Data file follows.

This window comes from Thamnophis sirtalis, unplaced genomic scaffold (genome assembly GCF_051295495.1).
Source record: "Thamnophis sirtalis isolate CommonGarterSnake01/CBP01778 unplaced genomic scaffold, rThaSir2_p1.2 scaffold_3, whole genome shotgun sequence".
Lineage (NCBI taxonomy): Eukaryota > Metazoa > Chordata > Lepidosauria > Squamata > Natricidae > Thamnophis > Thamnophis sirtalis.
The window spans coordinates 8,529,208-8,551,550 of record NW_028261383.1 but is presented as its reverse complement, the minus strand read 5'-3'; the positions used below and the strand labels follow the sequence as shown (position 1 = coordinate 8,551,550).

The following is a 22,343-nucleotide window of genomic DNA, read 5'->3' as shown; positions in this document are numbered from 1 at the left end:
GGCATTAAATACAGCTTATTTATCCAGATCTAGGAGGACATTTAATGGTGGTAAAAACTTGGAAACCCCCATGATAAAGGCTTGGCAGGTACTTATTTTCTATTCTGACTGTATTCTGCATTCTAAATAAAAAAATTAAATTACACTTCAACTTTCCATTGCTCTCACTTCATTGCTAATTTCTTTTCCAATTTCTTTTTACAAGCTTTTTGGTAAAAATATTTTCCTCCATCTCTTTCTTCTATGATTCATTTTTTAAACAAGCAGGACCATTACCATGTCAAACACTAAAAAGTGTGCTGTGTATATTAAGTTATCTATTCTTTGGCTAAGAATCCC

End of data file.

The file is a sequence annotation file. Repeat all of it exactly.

This window comes from Thamnophis sirtalis, unplaced genomic scaffold (genome assembly GCF_051295495.1).
Source record: "Thamnophis sirtalis isolate CommonGarterSnake01/CBP01778 unplaced genomic scaffold, rThaSir2_p1.2 scaffold_3, whole genome shotgun sequence".
Lineage (NCBI taxonomy): Eukaryota > Metazoa > Chordata > Lepidosauria > Squamata > Natricidae > Thamnophis > Thamnophis sirtalis.
The window spans coordinates 8,529,208-8,551,550 of record NW_028261383.1 but is presented as its reverse complement, the minus strand read 5'-3'; the positions used below and the strand labels follow the sequence as shown (position 1 = coordinate 8,551,550).

The following is a 22,343-nucleotide window of genomic DNA, read 5'->3' as shown; positions in this document are numbered from 1 at the left end:
GGCATTAAATACAGCTTATTTATCCAGATCTAGGAGGACATTTAATGGTGGTAAAAACTTGGAAACCCCCATGATAAAGGCTTGGCAGGTACTTATTTTCTATTCTGACTGTATTCTGCATTCTAAATAAAAAAATTAAATTACACTTCAACTTTCCATTGCTCTCACTTCATTGCTAATTTCTTTTCCAATTTCTTTTTACAAGCTTTTTGGTAAAAATATTTTCCTCCATCTCTTTCTTCTATGATTCATTTTTTAAACAAGCAGGACCATTACCATGTCAAACACTAAAAAGTGTGCTGTGTATATTAAGTTATCTATTCTTTGGCTAAGAATCCC